<Hello Gawie. I shan't waste time with the basics, as you seem to have those covered. Of course nitrite should be zero, and nitrate as low as possible. So do review filtration and/or water changes. No, the thing I'm more interested in is the genetics of the parents. The first cichlid to be available in an electric blue colour was the Electric Blue Jack Dempsey, and this fish was (and remains) plagued with genetic problems. Crooked spines, slow growth, weak resistance to disease, and above all a sort of blandness in terms of behaviour that's very different to real Jack Dempsey cichlids. Similarly, the Electric Blue Ram Cichlid is even more delicate and difficult to maintain than the true Ram Cichlid. The Electric Blue
Acara is a new addition to the trade, and while it's not entirely clear how the fish was bred into being, it does seem to be a hybrid. Unlike some hybrids, the Electric Blue Acara isn't particularly vigorous, and in fact a good deal more difficult to maintain than the true Blue Acara. Whether this is down to hybridisation or inbreeding is hard to say, but deformities, stunting, sensitivity to disease, and yes, low fecundity, are all commonly seen. With all of these fish, commercial breeders probably keep the best
specimens, and what we see in the shops (especially at low prices) are fish mass produced to a price rather than a quality. So compared with Angels or Corydoras, where you can expect to breed some decent fish, these Electric Blue fish are all rather unpredictable, and sadly, not reliable choices for
home breeders. Cheers, Neale.>
Re: Electric Blue Acara Fry        1/27/19

Good Morning
You have a very good point with the genetics of the parents and it was one I did think about. This remain a big challenge to me and will love to see the fry growing up. From Angel Fish to Cory Catfish and Bettas I have done the breeding of the Electric Blue Acara is the most interesting fish so far to me. From where the Female lay the eggs and the Male moving the eggs/fry from one spot to another spot. I would have left the fry with them but the male gets very aggressive with the female and the question is for how long can you keep the Male with the fry before he eat them.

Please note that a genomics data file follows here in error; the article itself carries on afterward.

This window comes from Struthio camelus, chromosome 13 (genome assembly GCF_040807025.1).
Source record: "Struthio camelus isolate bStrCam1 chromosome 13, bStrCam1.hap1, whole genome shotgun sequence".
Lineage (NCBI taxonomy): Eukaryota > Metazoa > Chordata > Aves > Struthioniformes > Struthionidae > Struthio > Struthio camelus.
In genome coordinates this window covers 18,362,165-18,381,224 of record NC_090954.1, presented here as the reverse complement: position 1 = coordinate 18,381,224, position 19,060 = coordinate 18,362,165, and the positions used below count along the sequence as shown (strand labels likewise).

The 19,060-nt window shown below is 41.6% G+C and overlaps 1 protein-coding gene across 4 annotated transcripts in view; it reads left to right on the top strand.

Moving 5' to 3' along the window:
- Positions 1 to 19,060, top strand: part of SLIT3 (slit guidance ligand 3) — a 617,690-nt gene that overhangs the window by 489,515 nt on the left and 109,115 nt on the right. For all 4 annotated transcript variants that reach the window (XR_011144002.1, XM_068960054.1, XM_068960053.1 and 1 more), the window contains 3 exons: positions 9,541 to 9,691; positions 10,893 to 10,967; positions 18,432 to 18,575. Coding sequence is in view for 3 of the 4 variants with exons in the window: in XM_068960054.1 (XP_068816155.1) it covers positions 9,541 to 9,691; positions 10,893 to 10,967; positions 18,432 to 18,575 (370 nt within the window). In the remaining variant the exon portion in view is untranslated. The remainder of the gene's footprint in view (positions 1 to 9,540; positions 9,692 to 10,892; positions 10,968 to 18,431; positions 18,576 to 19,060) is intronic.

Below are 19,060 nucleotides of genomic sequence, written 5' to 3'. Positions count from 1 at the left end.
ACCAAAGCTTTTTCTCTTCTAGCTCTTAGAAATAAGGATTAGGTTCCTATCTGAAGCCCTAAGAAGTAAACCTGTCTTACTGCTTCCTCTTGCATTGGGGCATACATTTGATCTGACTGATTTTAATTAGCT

<With inbred cichlids (such as Angels) it is almost always best to remove the eggs after spawning and rear them yourself. Alternatively, you can leave the fish to experiment for themselves, but this can take several (even many) attempts and they may never master it! Cheers, Neale.>

Convict fry (From single parent?) Parthenogenic cichlids       8/17/17
I have been searching unsuccessfully to find an answer to this question;
is it possible for a single convict to lay eggs and then fertilize them?
<Not as far as I'm aware. IS possible for a single Convict to lay eggs, or two females to lay eggs... but they will be infertile>
With GREAT SURPRISE I fed my convict this morning and saw 2 fry swimming around in the tank.
<?! Mmmm>
The original fish is around 6-7 years old and has been living solo in a 10 gallon tank for about 5 years. This has blown my mind to the point I photographed 1 of the fry because I couldn't believe my eyes. Help I'm baffled!.....
Thank you,
<I fully suspect this is some other life. Bob Fenner>

Re: Convict fry     8/18/17
<Please do NOT send megabytes of files... we have limited space /ISP. Instead either re-size, or place elsewhere and just send links>
​Dear Bob,
Thank you for your quick response! I have included some photographs I took when I got home, a couple of the parent which as it turns out is more like 10 years old and a couple of photos of the fry. The parent fish came to me
when my son bought his own home and sold his 150 gallon aquarium. This parent fish was a baby from a mating pair he had, I used to sit for hours and watch the school of fry....It is as impossible for these to be another specie (there has been no other fish in this tank for 5 years) as it would seem for this one fish to have parented them.....However, I spoke with my daughter who has a degree in animal science and she explained that when she was in Australia studying at Macquarie University in a genetics class they studied species that in fact when they where close to extinction or feared for their survival, would change gender.
<Yes; some fishes are known to do this... but as far as I'm aware, Cichlids are never functionally hermaphroditic>
Apparently, this is common in reef
<A few families, yes: Labrids, Serranids, Amphiprionines....>
So, with all of this said I'm still shaking my head in disbelief but photographed it for proof. I probably would have never noticed them but the light one stood out and got my attention, so of course I looked for more and found one more that as you can see from the photo looks like the parent. My daughter also explained the genetics of the light one.... (way beyond me)